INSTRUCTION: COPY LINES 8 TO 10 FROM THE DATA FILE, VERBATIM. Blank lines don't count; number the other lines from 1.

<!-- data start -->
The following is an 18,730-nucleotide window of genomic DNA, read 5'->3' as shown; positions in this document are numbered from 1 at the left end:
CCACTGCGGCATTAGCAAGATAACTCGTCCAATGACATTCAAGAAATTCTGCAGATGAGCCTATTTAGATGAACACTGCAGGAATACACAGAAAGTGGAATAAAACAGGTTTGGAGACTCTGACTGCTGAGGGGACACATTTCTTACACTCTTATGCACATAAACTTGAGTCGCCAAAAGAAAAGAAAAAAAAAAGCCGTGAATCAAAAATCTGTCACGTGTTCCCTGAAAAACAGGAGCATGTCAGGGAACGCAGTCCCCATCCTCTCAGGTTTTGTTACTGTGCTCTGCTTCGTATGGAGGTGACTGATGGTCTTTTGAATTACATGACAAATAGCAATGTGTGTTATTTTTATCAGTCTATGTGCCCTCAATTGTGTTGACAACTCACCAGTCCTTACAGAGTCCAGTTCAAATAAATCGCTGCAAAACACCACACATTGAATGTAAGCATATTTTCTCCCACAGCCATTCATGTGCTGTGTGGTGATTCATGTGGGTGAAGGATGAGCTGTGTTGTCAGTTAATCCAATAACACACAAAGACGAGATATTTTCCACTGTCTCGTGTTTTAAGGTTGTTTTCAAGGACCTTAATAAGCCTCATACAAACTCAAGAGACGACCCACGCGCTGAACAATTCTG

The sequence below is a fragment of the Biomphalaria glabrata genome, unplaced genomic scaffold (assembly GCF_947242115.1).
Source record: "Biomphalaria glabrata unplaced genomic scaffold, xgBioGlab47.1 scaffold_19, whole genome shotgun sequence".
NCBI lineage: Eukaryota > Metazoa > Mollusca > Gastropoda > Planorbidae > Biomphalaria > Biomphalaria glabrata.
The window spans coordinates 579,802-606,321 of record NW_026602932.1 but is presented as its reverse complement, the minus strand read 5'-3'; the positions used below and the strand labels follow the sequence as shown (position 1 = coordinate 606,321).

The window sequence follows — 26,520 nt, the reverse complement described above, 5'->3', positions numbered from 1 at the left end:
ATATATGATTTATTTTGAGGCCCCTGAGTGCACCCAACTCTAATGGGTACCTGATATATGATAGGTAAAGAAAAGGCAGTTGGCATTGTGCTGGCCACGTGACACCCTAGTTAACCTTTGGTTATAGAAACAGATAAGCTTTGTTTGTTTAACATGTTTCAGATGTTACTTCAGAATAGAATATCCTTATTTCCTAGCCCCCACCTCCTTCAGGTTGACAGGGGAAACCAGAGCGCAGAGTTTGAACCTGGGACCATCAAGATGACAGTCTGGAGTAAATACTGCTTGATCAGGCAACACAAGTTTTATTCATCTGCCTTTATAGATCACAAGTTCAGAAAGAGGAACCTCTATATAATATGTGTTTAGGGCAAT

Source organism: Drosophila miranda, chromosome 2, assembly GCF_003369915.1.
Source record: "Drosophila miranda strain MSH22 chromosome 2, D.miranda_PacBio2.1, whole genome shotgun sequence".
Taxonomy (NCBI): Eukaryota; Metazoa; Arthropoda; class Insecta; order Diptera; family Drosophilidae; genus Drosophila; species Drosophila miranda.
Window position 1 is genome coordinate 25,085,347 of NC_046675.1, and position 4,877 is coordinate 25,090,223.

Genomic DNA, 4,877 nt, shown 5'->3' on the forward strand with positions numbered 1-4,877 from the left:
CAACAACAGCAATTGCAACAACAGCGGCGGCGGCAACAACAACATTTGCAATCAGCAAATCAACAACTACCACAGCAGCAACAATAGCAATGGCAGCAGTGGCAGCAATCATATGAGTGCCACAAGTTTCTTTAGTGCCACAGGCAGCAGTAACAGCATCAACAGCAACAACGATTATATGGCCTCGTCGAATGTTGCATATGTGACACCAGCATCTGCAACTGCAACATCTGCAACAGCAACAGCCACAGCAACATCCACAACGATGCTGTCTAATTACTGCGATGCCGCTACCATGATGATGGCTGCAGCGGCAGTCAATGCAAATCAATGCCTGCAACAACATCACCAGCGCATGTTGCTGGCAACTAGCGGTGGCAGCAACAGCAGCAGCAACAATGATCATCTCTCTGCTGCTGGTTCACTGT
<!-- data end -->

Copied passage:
ATATATGATTTATTTTGAGGCCCCTGAGTGCACCCAACTCTAATGGGTACCTGATATATGATAGGTAAAGAAAAGGCAGTTGGCATTGTGCTGGCCACGTGACACCCTAGTTAACCTTTGGTTATAGAAACAGATAAGCTTTGTTTGTTTAACATGTTTCAGATGTTACTTCAGAATAGAATATCCTTATTTCCTAGCCCCCACCTCCTTCAGGTTGACAGGGGAAACCAGAGCGCAGAGTTTGAACCTGGGACCATCAAGATGACAGTCTGGAGTAAATACTGCTTGATCAGGCAACACAAGTTTTATTCATCTGCCTTTATAGATCACAAGTTCAGAAAGAGGAACCTCTATATAATATGTGTTTAGGGCAAT

Source organism: Drosophila miranda, chromosome 2, assembly GCF_003369915.1.
Source record: "Drosophila miranda strain MSH22 chromosome 2, D.miranda_PacBio2.1, whole genome shotgun sequence".